Specify which type of body you want to keep with the Keep Originals switch. All original bodies, only originals of modified bodies, only the originals of bodies that were cut away, or none at all.
Set this to ‘Removed Bodies,’ as we would like to keep the existing Leg bodies.
After selecting Done, you’ll see that we no longer see the glitchy appearance from the bodies taking up the same space, as we now have notches cut out of the Top board.
Next, we need to cut the bottom off the Legs to sit flush on the ground.
We’ll use the Split Body tool again; however, this time I’ll create an offset plane.
The offset plane allows us to select a face, such as the top of our Top board, followed by defining how far it’s offset from the selection.
I’d like to make the total height of the sawhorse 26 inches.
You’ll see that we have a problem with the legs not being long enough to Split. We’ll have to first Extrude the bottom of each leg an additional few inches so they run past the Offset construction plane.
With the Split Body tool, we can once again double-click to select all four legs. Then, define the Offset construction plane as the splitting tool. Once again, we don’t need to keep the originals.
After selecting Done, we can delete the cut-offs by selecting them in the Items Manager, followed by the Delete key.
To finish this sawhorse design, let’s add two support boards connecting the legs.
We can simply hover over one of the legs and press the Space bar to start sketching on it.
I’m going to use the Line tool to create the board shape. The great thing about this is that we can now reference the existing edges and don’t have to subtract them later.
Keep in mind you’ll want to use the Equal constraint to ensure both lines remain the same.
We can also add parallel constraints to ensure the two horizontal lines remain parallel. I’ll also make sure the board itself remains parallel to the top board.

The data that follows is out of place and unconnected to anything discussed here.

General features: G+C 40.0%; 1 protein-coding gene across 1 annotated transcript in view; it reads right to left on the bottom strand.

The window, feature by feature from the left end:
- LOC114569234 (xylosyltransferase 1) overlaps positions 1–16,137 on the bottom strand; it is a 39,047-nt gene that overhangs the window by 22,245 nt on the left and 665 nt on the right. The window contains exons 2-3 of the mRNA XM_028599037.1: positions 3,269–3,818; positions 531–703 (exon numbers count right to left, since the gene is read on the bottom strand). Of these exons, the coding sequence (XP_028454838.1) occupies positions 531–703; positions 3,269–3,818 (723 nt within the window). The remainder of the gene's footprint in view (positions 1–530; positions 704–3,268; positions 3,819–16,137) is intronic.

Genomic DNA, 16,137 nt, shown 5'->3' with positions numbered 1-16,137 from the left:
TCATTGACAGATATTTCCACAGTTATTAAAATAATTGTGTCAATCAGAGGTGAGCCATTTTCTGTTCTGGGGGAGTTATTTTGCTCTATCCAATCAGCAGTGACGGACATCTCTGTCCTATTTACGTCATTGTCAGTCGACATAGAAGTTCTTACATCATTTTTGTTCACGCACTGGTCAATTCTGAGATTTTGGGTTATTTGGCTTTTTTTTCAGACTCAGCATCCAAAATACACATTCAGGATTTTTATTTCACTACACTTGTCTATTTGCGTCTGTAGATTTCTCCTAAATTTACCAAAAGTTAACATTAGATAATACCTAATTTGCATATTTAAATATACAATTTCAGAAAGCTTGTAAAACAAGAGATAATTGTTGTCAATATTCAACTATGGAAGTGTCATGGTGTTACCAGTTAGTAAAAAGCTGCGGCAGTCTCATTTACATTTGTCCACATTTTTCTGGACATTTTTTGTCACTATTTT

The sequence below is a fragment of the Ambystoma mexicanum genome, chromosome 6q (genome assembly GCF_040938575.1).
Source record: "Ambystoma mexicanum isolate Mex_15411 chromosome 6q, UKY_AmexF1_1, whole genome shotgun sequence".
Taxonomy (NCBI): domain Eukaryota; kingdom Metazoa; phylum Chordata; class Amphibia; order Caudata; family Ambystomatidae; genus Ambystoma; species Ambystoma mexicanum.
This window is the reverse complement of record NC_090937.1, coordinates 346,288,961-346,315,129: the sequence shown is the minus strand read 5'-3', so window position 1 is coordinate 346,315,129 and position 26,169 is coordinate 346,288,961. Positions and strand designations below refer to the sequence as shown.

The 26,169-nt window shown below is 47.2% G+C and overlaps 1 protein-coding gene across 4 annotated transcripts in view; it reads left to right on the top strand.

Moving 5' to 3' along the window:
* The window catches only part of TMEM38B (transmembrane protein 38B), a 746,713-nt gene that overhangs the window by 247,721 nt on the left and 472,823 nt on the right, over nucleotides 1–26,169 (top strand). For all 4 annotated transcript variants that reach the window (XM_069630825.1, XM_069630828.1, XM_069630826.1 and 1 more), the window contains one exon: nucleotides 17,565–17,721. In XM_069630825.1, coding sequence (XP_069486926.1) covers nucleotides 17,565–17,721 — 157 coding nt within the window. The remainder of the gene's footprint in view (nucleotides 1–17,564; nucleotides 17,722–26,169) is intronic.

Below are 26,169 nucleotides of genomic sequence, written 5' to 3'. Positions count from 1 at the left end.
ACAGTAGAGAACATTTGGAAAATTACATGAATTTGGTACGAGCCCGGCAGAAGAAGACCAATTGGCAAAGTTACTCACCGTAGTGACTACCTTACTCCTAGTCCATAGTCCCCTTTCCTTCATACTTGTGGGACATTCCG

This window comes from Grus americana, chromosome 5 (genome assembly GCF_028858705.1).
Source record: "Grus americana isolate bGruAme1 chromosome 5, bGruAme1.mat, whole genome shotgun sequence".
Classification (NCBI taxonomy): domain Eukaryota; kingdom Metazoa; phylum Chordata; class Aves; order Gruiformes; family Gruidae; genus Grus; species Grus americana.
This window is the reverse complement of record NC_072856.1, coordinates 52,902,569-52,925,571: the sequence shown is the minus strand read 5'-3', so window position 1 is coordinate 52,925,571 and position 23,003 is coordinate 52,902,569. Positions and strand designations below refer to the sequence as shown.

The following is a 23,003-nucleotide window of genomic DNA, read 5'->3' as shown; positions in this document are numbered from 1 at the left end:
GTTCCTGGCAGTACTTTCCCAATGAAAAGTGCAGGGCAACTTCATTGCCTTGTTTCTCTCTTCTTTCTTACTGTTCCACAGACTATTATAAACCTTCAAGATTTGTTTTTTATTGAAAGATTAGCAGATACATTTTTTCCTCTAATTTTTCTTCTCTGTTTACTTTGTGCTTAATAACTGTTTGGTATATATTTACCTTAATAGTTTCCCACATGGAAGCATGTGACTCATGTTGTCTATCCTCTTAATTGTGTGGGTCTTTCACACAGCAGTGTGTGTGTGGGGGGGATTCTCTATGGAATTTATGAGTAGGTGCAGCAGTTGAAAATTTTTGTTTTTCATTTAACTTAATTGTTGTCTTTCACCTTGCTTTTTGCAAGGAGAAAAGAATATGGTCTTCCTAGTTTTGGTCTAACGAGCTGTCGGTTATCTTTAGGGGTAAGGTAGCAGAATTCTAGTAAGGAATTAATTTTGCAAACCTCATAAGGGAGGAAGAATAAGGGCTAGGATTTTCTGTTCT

This board will be a 1×6, so I’ll define the distance between the two lines as 5.5 inches.
We can also Shift-click the bottom of the board and the bottom of the leg to set this at 12 inches from the ground.
We can now Extrude these three profiles to ¾ of an inch.
Before selecting Done, take note of the badge next to the dimension arrow.
Select it and you’ll see that our Extrude defaulted to the Union option, which means this would join the two legs and become a single 3D body.
We don’t want that, so we’ll switch this to “New Body.”
You’ll now see that we have a new body in the Items Manager. We can rename the body and sketch, and create a new folder for it, or we can include this in the Legs folder.
Finally, because we already have a midplane to reference, we can turn that back on. With the Mirror tool, we’ll select the side board, followed by the midplane as the mirror plane.
Lastly, we can select all the edges of the Top board and drag the arrow away from the board to create a ¼” fillet. This will represent routing the top edges to ensure the board doesn’t splinter.
Our sawhorse is now complete! Remember, you can use the Visualize feature to apply realistic materials to the design. If you already have a material applied, simply drag and drop that on any newly created bodies.
Don’t forget to rename your file from the Designs tab.
Be sure to subscribe for more free Shapr3D lessons and check out ProductDesignOnline.com for more resources. Then, click on this YouTube playlist to view the rest of the ten days.